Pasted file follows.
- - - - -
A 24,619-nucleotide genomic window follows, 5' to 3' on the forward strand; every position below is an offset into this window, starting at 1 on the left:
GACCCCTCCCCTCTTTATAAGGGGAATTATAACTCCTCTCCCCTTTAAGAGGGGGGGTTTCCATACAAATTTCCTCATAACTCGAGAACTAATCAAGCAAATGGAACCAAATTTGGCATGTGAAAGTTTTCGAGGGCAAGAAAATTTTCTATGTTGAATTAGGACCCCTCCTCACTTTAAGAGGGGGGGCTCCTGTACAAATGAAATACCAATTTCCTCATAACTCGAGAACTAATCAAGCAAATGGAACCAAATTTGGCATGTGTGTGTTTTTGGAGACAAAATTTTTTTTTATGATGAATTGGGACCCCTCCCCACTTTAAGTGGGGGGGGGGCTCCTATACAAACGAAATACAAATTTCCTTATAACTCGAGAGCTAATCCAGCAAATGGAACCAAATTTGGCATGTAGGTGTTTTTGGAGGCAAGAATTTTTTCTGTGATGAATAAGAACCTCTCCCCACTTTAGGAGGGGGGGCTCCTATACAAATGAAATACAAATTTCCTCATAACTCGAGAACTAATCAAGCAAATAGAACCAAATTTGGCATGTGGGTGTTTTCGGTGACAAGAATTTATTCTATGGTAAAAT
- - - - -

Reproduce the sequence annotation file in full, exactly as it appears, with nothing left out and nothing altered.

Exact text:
A 24,619-nucleotide genomic window follows, 5' to 3' on the forward strand; every position below is an offset into this window, starting at 1 on the left:
GACCCCTCCCCTCTTTATAAGGGGAATTATAACTCCTCTCCCCTTTAAGAGGGGGGGTTTCCATACAAATTTCCTCATAACTCGAGAACTAATCAAGCAAATGGAACCAAATTTGGCATGTGAAAGTTTTCGAGGGCAAGAAAATTTTCTATGTTGAATTAGGACCCCTCCTCACTTTAAGAGGGGGGGCTCCTGTACAAATGAAATACCAATTTCCTCATAACTCGAGAACTAATCAAGCAAATGGAACCAAATTTGGCATGTGTGTGTTTTTGGAGACAAAATTTTTTTTTATGATGAATTGGGACCCCTCCCCACTTTAAGTGGGGGGGGGGCTCCTATACAAACGAAATACAAATTTCCTTATAACTCGAGAGCTAATCCAGCAAATGGAACCAAATTTGGCATGTAGGTGTTTTTGGAGGCAAGAATTTTTTCTGTGATGAATAAGAACCTCTCCCCACTTTAGGAGGGGGGGCTCCTATACAAATGAAATACAAATTTCCTCATAACTCGAGAACTAATCAAGCAAATAGAACCAAATTTGGCATGTGGGTGTTTTCGGTGACAAGAATTTATTCTATGGTAAAAT